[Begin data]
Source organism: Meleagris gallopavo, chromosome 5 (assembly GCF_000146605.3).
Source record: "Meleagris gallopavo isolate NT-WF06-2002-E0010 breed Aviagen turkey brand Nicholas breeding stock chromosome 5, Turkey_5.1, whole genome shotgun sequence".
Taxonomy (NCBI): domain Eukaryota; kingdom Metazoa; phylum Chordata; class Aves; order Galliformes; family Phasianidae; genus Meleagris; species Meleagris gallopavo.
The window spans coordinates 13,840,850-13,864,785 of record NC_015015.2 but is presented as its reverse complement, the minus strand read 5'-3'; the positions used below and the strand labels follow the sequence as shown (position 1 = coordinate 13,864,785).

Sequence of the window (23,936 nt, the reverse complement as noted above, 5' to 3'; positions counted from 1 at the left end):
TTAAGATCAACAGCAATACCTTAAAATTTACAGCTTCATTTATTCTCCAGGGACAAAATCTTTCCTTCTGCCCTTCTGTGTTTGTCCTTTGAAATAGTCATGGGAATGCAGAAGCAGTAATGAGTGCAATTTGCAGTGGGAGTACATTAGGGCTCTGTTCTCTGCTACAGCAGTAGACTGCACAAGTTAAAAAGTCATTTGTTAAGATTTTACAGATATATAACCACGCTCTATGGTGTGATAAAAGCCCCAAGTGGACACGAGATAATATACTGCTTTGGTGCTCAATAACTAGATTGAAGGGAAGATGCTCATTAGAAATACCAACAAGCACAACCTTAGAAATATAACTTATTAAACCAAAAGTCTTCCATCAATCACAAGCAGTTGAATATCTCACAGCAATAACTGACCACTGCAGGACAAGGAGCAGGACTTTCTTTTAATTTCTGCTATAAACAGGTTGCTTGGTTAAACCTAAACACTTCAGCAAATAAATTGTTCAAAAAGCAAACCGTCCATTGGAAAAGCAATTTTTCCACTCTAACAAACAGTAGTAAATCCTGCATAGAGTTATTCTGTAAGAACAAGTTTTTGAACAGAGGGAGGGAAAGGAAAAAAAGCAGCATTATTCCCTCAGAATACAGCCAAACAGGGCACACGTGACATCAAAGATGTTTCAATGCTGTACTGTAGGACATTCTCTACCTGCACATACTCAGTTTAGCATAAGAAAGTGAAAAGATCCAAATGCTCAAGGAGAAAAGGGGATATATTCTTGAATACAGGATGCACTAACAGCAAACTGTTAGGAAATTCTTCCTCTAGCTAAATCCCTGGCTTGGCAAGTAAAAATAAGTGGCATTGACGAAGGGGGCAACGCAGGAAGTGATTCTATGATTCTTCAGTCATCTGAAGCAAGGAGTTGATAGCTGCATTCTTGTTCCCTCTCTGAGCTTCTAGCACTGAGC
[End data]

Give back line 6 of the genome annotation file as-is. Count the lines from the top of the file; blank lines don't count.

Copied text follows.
TTAAGATCAACAGCAATACCTTAAAATTTACAGCTTCATTTATTCTCCAGGGACAAAATCTTTCCTTCTGCCCTTCTGTGTTTGTCCTTTGAAATAGTCATGGGAATGCAGAAGCAGTAATGAGTGCAATTTGCAGTGGGAGTACATTAGGGCTCTGTTCTCTGCTACAGCAGTAGACTGCACAAGTTAAAAAGTCATTTGTTAAGATTTTACAGATATATAACCACGCTCTATGGTGTGATAAAAGCCCCAAGTGGACACGAGATAATATACTGCTTTGGTGCTCAATAACTAGATTGAAGGGAAGATGCTCATTAGAAATACCAACAAGCACAACCTTAGAAATATAACTTATTAAACCAAAAGTCTTCCATCAATCACAAGCAGTTGAATATCTCACAGCAATAACTGACCACTGCAGGACAAGGAGCAGGACTTTCTTTTAATTTCTGCTATAAACAGGTTGCTTGGTTAAACCTAAACACTTCAGCAAATAAATTGTTCAAAAAGCAAACCGTCCATTGGAAAAGCAATTTTTCCACTCTAACAAACAGTAGTAAATCCTGCATAGAGTTATTCTGTAAGAACAAGTTTTTGAACAGAGGGAGGGAAAGGAAAAAAAGCAGCATTATTCCCTCAGAATACAGCCAAACAGGGCACACGTGACATCAAAGATGTTTCAATGCTGTACTGTAGGACATTCTCTACCTGCACATACTCAGTTTAGCATAAGAAAGTGAAAAGATCCAAATGCTCAAGGAGAAAAGGGGATATATTCTTGAATACAGGATGCACTAACAGCAAACTGTTAGGAAATTCTTCCTCTAGCTAAATCCCTGGCTTGGCAAGTAAAAATAAGTGGCATTGACGAAGGGGGCAACGCAGGAAGTGATTCTATGATTCTTCAGTCATCTGAAGCAAGGAGTTGATAGCTGCATTCTTGTTCCCTCTCTGAGCTTCTAGCACTGAGC